The Ahmedabad bench of Central Administrative Tribunal (CAT) has allowed an application moved by former IPS officer Rahul Sharma seeking promotion to the post of Inspector General of Police (IGP) with consequential benefits.
The 1992-batch IPS officer took voluntary retirement in February 2015 after a relentless row for nearly a decade with the Gujarat government, led until May 2016 by then Chief Minister Narendra Modi.
Sharma has alleged that he was sidelined following his damning deposition before the Nanavati Commission, which probed the 2002 post-Godhra riots.
When contacted on Monday, the retired officer said his application for promotion has been allowed but he does not have details, as the copy of the order is yet to be made available.
A government lawyer said the CAT order has some ambiguity and he is waiting for a copy.
Sharma had moved the Tribunal in 2016, seeking promotion on various grounds, through advocate Prithu Parimal. He argued that in accordance with promotion guidelines, an IPS officer is eligible for promotion from the rank of Deputy Inspector General (DIG) to IGP after 18 years of service.
CAT verdict has import for other ‘sidelined’ officers
A CAT relief for Sharma is expected to have significance since several IPS officers have, over the last 15 years or so, claimed to have been denied promotion and purportedly sidelined for allegedly refusing to bow down to political pressure. His batchmate Rajnish Rai is facing similar “treatment”, purportedly for his role in probing the Sohrabuddin Sheikh encounter case. Rai was forced to go on central deputation and following his appeal before CAT, Delhi, was re-transferred. His request for VRS was denied and he was handed over suspension orders last week.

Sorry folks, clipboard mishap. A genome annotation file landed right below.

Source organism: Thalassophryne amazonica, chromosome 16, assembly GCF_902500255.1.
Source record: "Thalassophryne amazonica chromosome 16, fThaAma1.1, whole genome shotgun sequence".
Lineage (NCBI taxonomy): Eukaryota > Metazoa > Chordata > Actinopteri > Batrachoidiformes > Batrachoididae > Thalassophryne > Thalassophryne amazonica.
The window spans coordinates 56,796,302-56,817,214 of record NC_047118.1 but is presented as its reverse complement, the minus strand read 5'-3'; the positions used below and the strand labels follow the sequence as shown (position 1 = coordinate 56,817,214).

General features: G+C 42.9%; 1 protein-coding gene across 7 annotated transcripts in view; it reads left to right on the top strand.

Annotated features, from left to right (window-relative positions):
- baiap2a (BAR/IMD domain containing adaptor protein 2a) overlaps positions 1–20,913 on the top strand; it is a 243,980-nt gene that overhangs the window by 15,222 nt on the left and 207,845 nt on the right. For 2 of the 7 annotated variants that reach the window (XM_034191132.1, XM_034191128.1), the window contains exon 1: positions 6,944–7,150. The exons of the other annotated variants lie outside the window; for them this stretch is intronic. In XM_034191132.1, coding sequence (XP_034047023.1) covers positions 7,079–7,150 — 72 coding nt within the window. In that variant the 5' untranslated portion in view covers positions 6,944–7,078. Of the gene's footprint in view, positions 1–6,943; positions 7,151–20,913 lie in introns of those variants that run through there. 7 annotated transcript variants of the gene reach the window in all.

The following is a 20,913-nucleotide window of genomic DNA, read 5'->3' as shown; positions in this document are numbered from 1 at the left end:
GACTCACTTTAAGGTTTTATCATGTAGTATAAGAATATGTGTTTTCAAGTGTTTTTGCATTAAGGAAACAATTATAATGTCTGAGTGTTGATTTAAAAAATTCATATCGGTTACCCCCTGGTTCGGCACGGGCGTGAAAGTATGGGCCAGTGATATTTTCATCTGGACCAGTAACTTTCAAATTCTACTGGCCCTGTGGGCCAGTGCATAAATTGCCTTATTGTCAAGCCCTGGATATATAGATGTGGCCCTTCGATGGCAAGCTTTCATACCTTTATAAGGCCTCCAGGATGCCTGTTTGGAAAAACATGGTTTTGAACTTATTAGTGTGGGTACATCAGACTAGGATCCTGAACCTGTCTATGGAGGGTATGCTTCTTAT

It was submitted that Sharma had completed the required number of years on January 1, 2010. The state government held a departmental promotion committee (DPC) on May 27, 2011 for promotion of officers from DIG to the rank of IGP. But the DPC did not include the batch of 1992 officers, nor was this batch “considered” for promotion.
Sharma contended that as per guidelines for promotion, an employee has “right to be considered for promotion even though he may not have a right to promotion”. He argued that not considering his name, and the 1992 batch of IPS, was “arbitrary and inconsistent with rules”.
Sharma submitted before the CAT that he learnt through RTI that one vacancy for IGP was still left after promoting two officers from 1991 batch to the post of IGP in 2011. His lawyer Prithu contended that “had (the) applicant’s name been considered for promotion by DPC, he would have been promoted since he was the senior-most in his batch.”
Therefore, Prithu argued, Sharma should be promoted to the rank of IGP with effect from May 27, 2011.
The next DPC for promoting DIGs to IGPs for the batches between 1992 and 1995 was held on December 7, 2013 – a day before that, Sharma was served a chargesheet for “typographical errors in official correspondence”. He was denied promotion.
Sharma has contended that he never got an opportunity to represent himself before the DPC.
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